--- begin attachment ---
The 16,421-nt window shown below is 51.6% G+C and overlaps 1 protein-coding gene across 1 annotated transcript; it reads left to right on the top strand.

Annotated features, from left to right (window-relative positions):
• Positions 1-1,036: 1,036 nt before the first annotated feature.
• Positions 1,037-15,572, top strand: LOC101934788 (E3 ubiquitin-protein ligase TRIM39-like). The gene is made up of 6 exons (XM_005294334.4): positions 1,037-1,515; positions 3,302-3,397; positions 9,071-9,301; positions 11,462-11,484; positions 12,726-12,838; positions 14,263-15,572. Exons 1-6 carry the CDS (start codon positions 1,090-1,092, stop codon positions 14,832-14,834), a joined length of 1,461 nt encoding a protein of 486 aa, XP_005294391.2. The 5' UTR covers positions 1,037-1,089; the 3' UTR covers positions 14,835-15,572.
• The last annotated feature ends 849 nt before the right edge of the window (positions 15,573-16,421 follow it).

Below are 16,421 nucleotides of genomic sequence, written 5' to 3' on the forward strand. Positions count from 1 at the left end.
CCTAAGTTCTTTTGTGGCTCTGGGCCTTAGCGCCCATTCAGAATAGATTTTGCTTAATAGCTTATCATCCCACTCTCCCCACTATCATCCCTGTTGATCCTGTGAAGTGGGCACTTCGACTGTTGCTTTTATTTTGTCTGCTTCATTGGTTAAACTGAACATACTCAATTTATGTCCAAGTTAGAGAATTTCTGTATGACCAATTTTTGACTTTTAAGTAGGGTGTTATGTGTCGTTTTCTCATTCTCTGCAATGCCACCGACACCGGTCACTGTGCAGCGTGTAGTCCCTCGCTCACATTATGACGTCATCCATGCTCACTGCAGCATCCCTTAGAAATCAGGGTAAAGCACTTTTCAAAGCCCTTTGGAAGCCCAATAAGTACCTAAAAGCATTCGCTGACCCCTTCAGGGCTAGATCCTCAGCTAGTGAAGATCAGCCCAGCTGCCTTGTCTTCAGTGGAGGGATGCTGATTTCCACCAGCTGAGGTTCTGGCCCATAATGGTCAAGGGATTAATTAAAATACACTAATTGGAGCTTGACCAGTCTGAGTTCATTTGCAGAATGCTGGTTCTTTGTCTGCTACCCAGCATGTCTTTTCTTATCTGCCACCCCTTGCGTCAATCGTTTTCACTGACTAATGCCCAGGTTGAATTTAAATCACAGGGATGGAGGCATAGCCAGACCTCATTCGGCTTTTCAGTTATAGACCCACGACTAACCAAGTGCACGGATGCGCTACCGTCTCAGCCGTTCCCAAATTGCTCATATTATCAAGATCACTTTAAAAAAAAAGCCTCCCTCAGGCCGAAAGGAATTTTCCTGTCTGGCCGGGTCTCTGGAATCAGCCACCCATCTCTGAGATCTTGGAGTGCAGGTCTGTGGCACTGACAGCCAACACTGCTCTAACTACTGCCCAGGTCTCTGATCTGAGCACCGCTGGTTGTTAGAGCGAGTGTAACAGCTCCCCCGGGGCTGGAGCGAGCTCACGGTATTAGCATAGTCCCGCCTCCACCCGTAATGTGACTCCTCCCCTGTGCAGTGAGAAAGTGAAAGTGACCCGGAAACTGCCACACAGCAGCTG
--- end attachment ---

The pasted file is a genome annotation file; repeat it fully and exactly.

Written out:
The 16,421-nt window shown below is 51.6% G+C and overlaps 1 protein-coding gene across 1 annotated transcript; it reads left to right on the top strand.

Annotated features, from left to right (window-relative positions):
• Positions 1-1,036: 1,036 nt before the first annotated feature.
• Positions 1,037-15,572, top strand: LOC101934788 (E3 ubiquitin-protein ligase TRIM39-like). The gene is made up of 6 exons (XM_005294334.4): positions 1,037-1,515; positions 3,302-3,397; positions 9,071-9,301; positions 11,462-11,484; positions 12,726-12,838; positions 14,263-15,572. Exons 1-6 carry the CDS (start codon positions 1,090-1,092, stop codon positions 14,832-14,834), a joined length of 1,461 nt encoding a protein of 486 aa, XP_005294391.2. The 5' UTR covers positions 1,037-1,089; the 3' UTR covers positions 14,835-15,572.
• The last annotated feature ends 849 nt before the right edge of the window (positions 15,573-16,421 follow it).

Below are 16,421 nucleotides of genomic sequence, written 5' to 3' on the forward strand. Positions count from 1 at the left end.
CCTAAGTTCTTTTGTGGCTCTGGGCCTTAGCGCCCATTCAGAATAGATTTTGCTTAATAGCTTATCATCCCACTCTCCCCACTATCATCCCTGTTGATCCTGTGAAGTGGGCACTTCGACTGTTGCTTTTATTTTGTCTGCTTCATTGGTTAAACTGAACATACTCAATTTATGTCCAAGTTAGAGAATTTCTGTATGACCAATTTTTGACTTTTAAGTAGGGTGTTATGTGTCGTTTTCTCATTCTCTGCAATGCCACCGACACCGGTCACTGTGCAGCGTGTAGTCCCTCGCTCACATTATGACGTCATCCATGCTCACTGCAGCATCCCTTAGAAATCAGGGTAAAGCACTTTTCAAAGCCCTTTGGAAGCCCAATAAGTACCTAAAAGCATTCGCTGACCCCTTCAGGGCTAGATCCTCAGCTAGTGAAGATCAGCCCAGCTGCCTTGTCTTCAGTGGAGGGATGCTGATTTCCACCAGCTGAGGTTCTGGCCCATAATGGTCAAGGGATTAATTAAAATACACTAATTGGAGCTTGACCAGTCTGAGTTCATTTGCAGAATGCTGGTTCTTTGTCTGCTACCCAGCATGTCTTTTCTTATCTGCCACCCCTTGCGTCAATCGTTTTCACTGACTAATGCCCAGGTTGAATTTAAATCACAGGGATGGAGGCATAGCCAGACCTCATTCGGCTTTTCAGTTATAGACCCACGACTAACCAAGTGCACGGATGCGCTACCGTCTCAGCCGTTCCCAAATTGCTCATATTATCAAGATCACTTTAAAAAAAAAGCCTCCCTCAGGCCGAAAGGAATTTTCCTGTCTGGCCGGGTCTCTGGAATCAGCCACCCATCTCTGAGATCTTGGAGTGCAGGTCTGTGGCACTGACAGCCAACACTGCTCTAACTACTGCCCAGGTCTCTGATCTGAGCACCGCTGGTTGTTAGAGCGAGTGTAACAGCTCCCCCGGGGCTGGAGCGAGCTCACGGTATTAGCATAGTCCCGCCTCCACCCGTAATGTGACTCCTCCCCTGTGCAGTGAGAAAGTGAAAGTGACCCGGAAACTGCCACACAGCAGCTG